What can you expect at an initial consultation with a lawyer? The consultation should cover three general areas.
The first thing the lawyer wants to learn are the facts of the case. You should bring with you any documents you have regarding the case, such as police reports, medical bills and repair bills. If you lost time from work, you should be able to provide the lawyer with the number of days you missed and how much you are paid. The lawyer will also ask you to describe in your own words what happened. This serves two purposes: It gives the lawyer the facts of the case, and it provides a chance for the lawyer to observe how you speak, your mannerisms and whether you come across as a person who would be believed by a jury.
After reviewing the facts with you, the lawyer should be able to provide you with a general discussion of the law applicable to your case and answer any questions you have about court procedures and how long your case should take to resolve. He should also be able to give you a brief description of the cases strengths and weaknesses.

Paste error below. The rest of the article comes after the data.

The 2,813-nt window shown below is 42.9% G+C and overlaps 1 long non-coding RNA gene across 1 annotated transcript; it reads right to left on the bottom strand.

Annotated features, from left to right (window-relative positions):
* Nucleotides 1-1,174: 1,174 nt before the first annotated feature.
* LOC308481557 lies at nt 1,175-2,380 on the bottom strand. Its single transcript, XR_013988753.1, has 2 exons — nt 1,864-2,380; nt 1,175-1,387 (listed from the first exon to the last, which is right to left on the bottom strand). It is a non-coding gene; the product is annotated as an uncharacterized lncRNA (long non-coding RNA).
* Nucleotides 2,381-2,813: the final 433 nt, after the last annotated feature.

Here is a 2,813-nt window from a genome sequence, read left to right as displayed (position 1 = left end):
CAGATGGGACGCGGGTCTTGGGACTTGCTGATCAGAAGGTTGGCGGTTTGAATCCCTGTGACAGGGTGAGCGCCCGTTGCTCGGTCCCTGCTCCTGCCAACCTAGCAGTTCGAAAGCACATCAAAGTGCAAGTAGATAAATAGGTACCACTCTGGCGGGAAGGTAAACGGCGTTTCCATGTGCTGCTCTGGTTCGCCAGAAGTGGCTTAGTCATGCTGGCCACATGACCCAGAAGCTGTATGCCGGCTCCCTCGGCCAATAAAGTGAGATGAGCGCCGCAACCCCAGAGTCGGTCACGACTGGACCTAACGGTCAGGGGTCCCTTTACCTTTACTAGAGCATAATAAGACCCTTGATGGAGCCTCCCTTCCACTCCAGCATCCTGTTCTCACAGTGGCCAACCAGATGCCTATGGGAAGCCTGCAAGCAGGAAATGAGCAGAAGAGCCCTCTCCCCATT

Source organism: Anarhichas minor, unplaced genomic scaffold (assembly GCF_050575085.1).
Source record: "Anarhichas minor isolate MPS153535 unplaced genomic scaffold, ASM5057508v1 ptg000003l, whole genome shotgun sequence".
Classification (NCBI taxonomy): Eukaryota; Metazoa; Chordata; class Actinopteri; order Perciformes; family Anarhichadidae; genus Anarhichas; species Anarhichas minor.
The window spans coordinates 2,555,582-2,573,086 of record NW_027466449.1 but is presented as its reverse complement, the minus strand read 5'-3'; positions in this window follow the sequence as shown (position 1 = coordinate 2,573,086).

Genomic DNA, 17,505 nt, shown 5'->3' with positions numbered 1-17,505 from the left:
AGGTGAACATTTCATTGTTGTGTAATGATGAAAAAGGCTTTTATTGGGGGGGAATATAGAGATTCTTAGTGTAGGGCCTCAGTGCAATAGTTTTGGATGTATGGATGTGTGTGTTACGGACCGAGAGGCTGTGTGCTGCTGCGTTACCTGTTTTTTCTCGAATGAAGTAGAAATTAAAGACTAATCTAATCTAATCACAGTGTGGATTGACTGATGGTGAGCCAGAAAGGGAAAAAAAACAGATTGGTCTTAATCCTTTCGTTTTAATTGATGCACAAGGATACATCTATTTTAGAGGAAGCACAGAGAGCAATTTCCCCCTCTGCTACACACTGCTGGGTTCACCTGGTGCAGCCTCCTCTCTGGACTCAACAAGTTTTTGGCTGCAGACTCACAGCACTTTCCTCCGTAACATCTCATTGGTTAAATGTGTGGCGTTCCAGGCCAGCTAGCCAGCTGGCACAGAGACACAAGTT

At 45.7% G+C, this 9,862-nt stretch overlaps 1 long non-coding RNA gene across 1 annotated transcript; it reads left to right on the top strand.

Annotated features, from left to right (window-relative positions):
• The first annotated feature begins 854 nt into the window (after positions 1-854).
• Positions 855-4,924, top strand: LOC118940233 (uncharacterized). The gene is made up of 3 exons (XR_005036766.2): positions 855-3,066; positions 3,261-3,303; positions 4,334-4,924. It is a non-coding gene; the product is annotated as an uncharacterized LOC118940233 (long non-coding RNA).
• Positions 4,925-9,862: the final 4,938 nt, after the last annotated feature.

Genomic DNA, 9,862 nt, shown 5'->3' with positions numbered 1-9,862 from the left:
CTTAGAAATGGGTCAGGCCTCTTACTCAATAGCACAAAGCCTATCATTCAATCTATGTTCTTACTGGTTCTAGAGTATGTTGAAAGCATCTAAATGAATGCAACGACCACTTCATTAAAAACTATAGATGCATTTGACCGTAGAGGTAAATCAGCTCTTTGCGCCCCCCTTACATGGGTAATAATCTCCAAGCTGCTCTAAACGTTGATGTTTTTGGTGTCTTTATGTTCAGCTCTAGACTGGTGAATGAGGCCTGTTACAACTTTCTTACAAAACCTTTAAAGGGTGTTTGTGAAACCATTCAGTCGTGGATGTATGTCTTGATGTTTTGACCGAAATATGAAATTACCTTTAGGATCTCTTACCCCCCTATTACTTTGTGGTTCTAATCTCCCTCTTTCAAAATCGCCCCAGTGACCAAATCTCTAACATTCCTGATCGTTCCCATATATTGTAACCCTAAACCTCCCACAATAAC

This is your opportunity to evaluate the lawyer as well. Do you like this person? Do you think you can work well with him or her?
If both parties want to go further, the attorney's fee should be discussed. Will you be billed by the hour? If so, at what rate? Will this attorney be the only one working on your case, or will his associates work on it as well? Is it a contingent fee where you pay nothing or perhaps only some expenses until a settlement is reached?
Attorneys use initial consultations to determine if they will take the case. You should use an initial consultation to determine if you will hire the attorney to work on your case.